Theodotos, literally “gift of god” or “given by god,” remained not only a common name in the second century, but even among several, who were minimally recalled by subsequent Christian writers and ultimately considered among Christian heretics when recalled, it has become difficult to be certain that they can be separated one from the other. He who was usually identified as Theodotos, “the currier from Byzantium” seems easiest to distinguish [Hippolytus, Refutation of All Heresies VII.23 and X.19; ANF V (1885) 114-115, 147; Carrington 1957: II.415-417; Q1 p. 279] though of no concern to a “Dictionary of African Christian Biography.” But among those known by some profession, as the Apostle Paul was known to have been a “tentmaker” (skênopoios, Acts 18:3; cf. Hock 1980), such as the “cobbler” or “shoemaker” or “tanner” (presumably the same as the one designated “from Byzantium”), or as the “banker” [Hippolytus, Refutation VII.24; ANF V (1885) 115; Carrington 1957: II.418] and said to have been a disciple of the “cobbler” (according to the source, “The Little Labyrinth,” quoted by Eusebius, H.E. V.28.9; Oulton 1927: 173; Lawlor 1928: 189-190), it is less than certain who exactly the one being identified really was. Often each appears in some context where the same kind of confusion, which the anti-heretical literature meant to foster generally, is present, so that it may not be clear just how well it was possible in antiquity to differentiate this Theodotos of Alexandria.
Nevertheless, within the manuscript history of the Strômateis of Clement of Alexandria (160-215), there are attached as an appendix, “the so-called Excerpta ex Scriptis Theodoti,” which consist of “extracts from the writings of Theodotos although he himself is mentioned in only four of them” (Q184.108.40.206 p. 265; cf. Q2.1.3 p. 15; Goodspeed 1966: 131). This suggests that the Theodotos of Alexandria belonged to a temporal situation somewhat earlier in the second century than the dates late in that century usually associated with the others named Theodotos. While these excerpts are generally fragments of material typical of the school of Valentinus, regarding matters such as “the plêrôma, the Ogdoad, and the three classes of mankind,” there are also present comments upon “the mysteries of Baptism, the Eucharist of bread and water, and anointing, as means to free oneself from the domination of the evil power” (Q220.127.116.11 p. 265) which illustrate the fact that the Eastern Valentinians had also organized the equivalent of an ekklesia or “church” (Carrington 1957: 68, 78).
Excerpts 60-61 provide Theodotos’ understanding ‘that the “incarnation” took place when Jesus “assumed” spiritual and psychic elements,’ which “spiritual Jesus had to be differentiated from the Son of Man” who was “rejected, insulted, crucified” (apud Grant 1993: 73).
Excerpt 66, in common with other Valentinian exegesis, “divided the teaching of Jesus into three parts”: “(1) figurative and mystical, (2) parabolic and enigmatical, and (3) clear and evident” (apud Grant 1957: 68-69; cf. Grant 1961a: 12-13), with the latter being that which mattered, which had been “given the disciples only when Jesus was alone with them,” and which had been “transmitted by secret tradition through Paul to a certain Theodas, and through Theodas to Valentinus himself” (Grant 1957: 69). But in general, Theodotos’ exegetical method was “allegorical,” demonstrably derived directly from Philo (c. 20 BC-AD 50) (Grant 1957: 123; cf. Grant 1961b: 139).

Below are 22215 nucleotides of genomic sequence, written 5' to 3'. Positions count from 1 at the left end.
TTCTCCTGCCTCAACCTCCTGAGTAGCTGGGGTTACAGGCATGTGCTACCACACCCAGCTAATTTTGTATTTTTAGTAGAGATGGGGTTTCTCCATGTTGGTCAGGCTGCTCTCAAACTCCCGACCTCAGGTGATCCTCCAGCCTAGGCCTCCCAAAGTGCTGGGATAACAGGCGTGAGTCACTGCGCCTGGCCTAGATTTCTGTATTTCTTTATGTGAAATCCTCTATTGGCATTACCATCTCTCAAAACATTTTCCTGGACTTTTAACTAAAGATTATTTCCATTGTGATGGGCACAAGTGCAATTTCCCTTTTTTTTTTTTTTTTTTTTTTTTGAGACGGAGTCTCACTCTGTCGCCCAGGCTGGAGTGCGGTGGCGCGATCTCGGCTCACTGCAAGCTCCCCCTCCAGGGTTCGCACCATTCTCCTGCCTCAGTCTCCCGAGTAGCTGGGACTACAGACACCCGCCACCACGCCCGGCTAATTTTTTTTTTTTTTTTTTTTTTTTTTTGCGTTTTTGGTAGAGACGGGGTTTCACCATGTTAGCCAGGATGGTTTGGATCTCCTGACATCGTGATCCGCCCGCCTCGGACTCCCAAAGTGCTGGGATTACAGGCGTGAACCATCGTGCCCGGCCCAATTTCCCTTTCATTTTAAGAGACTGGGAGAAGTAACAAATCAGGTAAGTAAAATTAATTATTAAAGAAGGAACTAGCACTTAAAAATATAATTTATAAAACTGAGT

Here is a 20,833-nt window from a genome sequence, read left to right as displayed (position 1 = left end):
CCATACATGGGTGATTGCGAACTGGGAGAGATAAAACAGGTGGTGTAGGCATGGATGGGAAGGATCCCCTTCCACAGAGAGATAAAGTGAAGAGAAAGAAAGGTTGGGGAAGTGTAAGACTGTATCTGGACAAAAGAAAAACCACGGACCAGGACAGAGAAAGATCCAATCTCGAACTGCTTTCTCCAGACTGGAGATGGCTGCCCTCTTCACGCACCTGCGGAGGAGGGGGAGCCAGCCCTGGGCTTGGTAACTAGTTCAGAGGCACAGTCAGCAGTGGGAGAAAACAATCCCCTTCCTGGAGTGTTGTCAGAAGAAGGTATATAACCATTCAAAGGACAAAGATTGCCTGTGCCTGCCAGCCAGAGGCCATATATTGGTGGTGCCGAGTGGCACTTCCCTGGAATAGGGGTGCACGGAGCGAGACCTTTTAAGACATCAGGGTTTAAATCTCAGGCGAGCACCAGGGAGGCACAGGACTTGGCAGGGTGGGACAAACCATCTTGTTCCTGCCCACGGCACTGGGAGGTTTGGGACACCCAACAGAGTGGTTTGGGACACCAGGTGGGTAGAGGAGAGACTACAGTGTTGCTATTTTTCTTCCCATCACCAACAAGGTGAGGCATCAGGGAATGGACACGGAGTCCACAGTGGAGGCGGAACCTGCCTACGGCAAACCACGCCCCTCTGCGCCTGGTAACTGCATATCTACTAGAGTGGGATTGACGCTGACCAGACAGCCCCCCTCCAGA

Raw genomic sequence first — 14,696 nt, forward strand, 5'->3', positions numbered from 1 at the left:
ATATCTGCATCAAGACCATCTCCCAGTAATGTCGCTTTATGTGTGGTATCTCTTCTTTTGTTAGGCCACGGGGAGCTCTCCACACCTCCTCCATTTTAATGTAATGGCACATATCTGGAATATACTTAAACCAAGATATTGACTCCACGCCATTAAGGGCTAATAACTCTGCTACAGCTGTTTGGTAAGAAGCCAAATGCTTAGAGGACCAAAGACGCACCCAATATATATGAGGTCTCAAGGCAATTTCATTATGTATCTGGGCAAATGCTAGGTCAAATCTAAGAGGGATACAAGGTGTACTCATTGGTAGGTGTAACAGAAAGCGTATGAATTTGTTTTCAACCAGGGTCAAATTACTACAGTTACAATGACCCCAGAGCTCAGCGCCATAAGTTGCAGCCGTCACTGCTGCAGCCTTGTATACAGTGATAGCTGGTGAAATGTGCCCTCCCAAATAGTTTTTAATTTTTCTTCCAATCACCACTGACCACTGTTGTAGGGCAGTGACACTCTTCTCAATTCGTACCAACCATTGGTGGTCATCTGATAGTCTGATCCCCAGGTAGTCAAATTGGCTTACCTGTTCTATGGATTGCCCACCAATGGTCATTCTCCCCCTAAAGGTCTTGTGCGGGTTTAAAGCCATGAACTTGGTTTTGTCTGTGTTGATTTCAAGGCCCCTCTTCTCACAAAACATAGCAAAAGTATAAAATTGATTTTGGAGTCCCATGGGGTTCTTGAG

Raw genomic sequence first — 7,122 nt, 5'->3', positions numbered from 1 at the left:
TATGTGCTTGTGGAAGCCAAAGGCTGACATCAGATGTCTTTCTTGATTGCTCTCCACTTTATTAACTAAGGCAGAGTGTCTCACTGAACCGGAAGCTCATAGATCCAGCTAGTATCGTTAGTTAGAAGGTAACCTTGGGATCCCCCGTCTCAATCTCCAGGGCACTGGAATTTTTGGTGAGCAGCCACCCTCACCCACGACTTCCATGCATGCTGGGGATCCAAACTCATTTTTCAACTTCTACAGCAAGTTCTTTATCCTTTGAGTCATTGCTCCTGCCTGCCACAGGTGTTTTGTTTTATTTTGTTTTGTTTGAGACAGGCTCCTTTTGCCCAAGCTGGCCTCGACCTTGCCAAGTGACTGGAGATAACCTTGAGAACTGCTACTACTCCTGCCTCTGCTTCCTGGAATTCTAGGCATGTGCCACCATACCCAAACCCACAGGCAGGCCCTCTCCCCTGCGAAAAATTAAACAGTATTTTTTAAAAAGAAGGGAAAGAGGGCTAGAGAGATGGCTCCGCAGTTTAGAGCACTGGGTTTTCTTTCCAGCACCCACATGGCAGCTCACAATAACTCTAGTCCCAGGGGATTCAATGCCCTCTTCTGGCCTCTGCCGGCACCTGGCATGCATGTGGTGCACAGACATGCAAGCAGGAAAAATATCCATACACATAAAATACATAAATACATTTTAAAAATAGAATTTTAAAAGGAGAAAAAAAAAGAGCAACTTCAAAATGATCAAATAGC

Clyde Curry Smith
Bibliography (see link to abbreviations table below):
CPG 1.1139; TLG 0555.007
DECL 571 (CMarkschies); GEEC 1121 (RRea); OEEC 830 (MSimonetti)
ANF V 1885 Hippolytus, translated by Stewart Dingwall Fordyce Salmond, in Ante-Nicene Fathers. Buffalo and New York: Christian Literature. Volume V, pp. 9-153.
Carrington 1957 The Early Christian Church, by Philip Carrington. Cambridge: At the University Press. 2 volumes.
A History of Early Christian Literature, by Edgar Johnson Goodspeed, revised and enlarged by Robert McQueen Grant. Chicago: The University of Chicago Press.
Grant 1957 The Letter and the Spirit, by Robert McQueen Grant. London: SPCK.
Grant 1961a The Earliest Lives of Jesus, by Robert McQueen Grant. New York: Harper and Brothers.
Grant 1961b Gnosticism: A Sourcebook of Heretical Writings from the Early Christian Period, by Robert McQueen Grant. New York: Harper and Brothers.
Heresy and Criticism: The Search for Authenticity in Early Christian Literature, by Robert McQueen Grant. Louisville, KY: Westminster/ John Knox Press.
The Social Context of Paul’s Ministry: Tentmaking and Apostleship, by Ronald F. Hock. Philadelphia: Fortress Press.
Lawlor 1928 Eusebius, Bishop of Caesarea, The Ecclesiastical History and the Martyrs of Palestine, translated with Introduction and Notes, by Hugh Jackson Lawlor and John Ernest Leonard Oulton. London: SPCK. 2 volumes. Volume II: Introduction, Notes, and Index, by Hugh Jackson Lawlor.
Oulton 1927 Eusebius, Bishop of Caesarea, The Ecclesiastical History and the Martyrs of Palestine, translated with Introduction and Notes, by Hugh Jackson Lawlor and John Ernest Leonard Oulton. London: SPCK. 2 volumes. Volume I: Translation, by John Ernest Leonard Oulton. (Specific references also cited as H.E. with book and chapter).
This article, received in 2001, was researched and written by Dr. Clyde Curry Smith, Professor Emeritus of Ancient History and Religion, University of Wisconsin, River Falls.